- dried fruits can also be used.
- Spices such as cinnamon or cloves can be added.
- Depending on the time of year kompot can be served hot or cold.
- The usual proportion of fruit to water is –
1 kilo of fruit : 2litres of water.
- A little sugar may be added depending on the sweetness of the fruit.
- I was busy this summer making fruit soups and did not make any kompot.
- I have lots of Bramley apples from the garden so decided to use them.
- I had forgotten how refreshing this drink can be.
- I will do other fruit versions next summer and also a dried fruit version later.
- In summer you can use eating apples – very little sugar or no added sugar will be necessary.
- 750g of Bramley apples (or other cooking apples)
- 1½ litres of water
- 1 small stick of cinnamon
- 2-3 tablespoons of granulated sugar
- Put the water into a large saucepan.
- Add a small stick of cinnamon.
- Peel and core the apples.
- Cut the apples into 6 – 8 segments.
- Add the apples to the pan.
- Bring to boil and then simmer for around 5 minutes.
- You do not want the apple to disintegrate.
- Leave to cool slightly.
- Add sugar spoonful by spoonful and check – you do not want too much.
- Served here cold but can also be served warm.
Leave the chunks of fruit at the bottom of the glass or you can eat them with a fork!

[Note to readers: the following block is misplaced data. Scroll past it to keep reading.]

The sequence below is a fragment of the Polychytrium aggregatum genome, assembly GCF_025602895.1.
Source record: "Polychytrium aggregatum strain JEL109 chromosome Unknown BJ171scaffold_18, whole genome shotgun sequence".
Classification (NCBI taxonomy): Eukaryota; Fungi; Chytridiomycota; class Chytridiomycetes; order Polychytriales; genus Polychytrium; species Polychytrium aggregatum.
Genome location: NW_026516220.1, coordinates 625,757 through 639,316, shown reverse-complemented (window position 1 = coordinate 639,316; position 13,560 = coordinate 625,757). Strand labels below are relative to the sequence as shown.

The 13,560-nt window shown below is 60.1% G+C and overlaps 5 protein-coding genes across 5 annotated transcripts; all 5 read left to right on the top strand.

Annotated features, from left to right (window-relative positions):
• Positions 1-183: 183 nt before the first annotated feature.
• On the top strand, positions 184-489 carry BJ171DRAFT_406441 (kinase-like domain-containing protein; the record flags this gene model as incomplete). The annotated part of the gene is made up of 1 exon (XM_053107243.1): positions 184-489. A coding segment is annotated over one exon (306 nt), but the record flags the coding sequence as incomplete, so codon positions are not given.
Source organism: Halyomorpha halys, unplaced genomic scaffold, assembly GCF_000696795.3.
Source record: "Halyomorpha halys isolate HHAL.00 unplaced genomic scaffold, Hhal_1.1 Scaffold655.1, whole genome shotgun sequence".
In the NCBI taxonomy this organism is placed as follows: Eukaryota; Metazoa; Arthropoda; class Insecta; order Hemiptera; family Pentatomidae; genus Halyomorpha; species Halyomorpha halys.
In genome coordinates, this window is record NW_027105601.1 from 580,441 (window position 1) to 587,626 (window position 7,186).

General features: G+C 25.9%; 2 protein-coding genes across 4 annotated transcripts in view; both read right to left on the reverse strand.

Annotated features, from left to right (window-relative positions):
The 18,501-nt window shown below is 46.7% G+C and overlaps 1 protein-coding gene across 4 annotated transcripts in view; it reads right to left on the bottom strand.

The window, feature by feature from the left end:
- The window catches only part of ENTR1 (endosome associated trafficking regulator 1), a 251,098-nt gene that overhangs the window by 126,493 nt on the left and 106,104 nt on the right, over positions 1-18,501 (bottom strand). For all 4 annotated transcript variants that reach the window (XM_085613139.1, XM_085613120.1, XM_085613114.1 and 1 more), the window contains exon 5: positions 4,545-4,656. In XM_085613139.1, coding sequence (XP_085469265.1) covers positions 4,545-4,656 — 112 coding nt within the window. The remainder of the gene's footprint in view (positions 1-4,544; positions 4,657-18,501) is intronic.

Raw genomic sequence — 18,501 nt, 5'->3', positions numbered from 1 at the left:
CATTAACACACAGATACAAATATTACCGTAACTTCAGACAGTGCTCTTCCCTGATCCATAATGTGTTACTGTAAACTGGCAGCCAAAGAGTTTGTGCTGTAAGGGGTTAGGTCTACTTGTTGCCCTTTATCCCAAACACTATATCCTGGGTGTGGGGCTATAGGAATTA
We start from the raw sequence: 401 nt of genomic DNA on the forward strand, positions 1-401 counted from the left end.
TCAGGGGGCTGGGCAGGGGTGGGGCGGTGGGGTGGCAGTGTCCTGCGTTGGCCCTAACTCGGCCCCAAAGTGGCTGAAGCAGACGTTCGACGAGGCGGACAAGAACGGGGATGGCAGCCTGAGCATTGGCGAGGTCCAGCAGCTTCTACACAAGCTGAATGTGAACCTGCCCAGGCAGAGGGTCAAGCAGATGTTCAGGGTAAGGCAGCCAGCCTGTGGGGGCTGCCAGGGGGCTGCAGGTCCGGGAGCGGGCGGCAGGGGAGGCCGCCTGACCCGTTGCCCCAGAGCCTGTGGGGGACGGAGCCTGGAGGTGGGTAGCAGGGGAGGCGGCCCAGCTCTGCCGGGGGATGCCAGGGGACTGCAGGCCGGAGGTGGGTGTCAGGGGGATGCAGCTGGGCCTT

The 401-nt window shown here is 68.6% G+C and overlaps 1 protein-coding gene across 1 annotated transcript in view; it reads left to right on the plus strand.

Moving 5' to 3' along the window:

- At the moment there are lots of Bramley apples from the garden.
- I often make pancakes – French style crepes and fill them with cooked apples.
- I also make a slightly thicker type with chopped apples, a recipe from my mum’s sister, sort of apple fritters – racuszki -….. I posted this over 4 years ago.
- I came across this recipe for – placki, which are more like an American pancake.
- I think they would have been made originally with soured milk.
- I have been told you can use kefir instead of yoghurt.
- I weighed out the flour for this recipe but am sure if you make these often you will be able to judge the amount without getting out the scales.
- 2 to 3 cooking apples
- 130g plain flour
- Pinch of salt
- 125ml of yoghurt
- 2 eggs
- Water (up to 60ml)
- Sunflower oil for frying
- Peel the apples and grate them with a coarse grater.
- Mix in the flour, salt and yoghurt.
- Beat in the eggs.
- Add enough water to make a very thick batter.
- Fry tablespoons on a hot griddle or frying pan – you may need a little sunflower oil.
- Best eaten hot – but you can keep them in a warm oven if you want to serve them all together.
- Dust with icing sugar to serve.
- Also delicious with some hot apple sauce with some ground cinnamon mixed in.
Served on La Prune plates by Jet for Ter Steege of the Netherlands.
As well as any cookery books and magazines, I have notes and cuttings from various sources. Ever so often I look through these for inspiration and think “Yes, I must try that!”.
Here is a recipe for a salad that I jotted down when visiting one of my cousins in Białystok.
- 2 large carrots – coarse grated
- 2 leeks cut into fine slices
- 2 eating apples – cored and rough chopped
- Juice of half a lemon
- 2 -3 tablespoons of full fat mayonnaise
- Chopped chives to serve
- Mix everything together apart from the chives.
- Put into a serving dish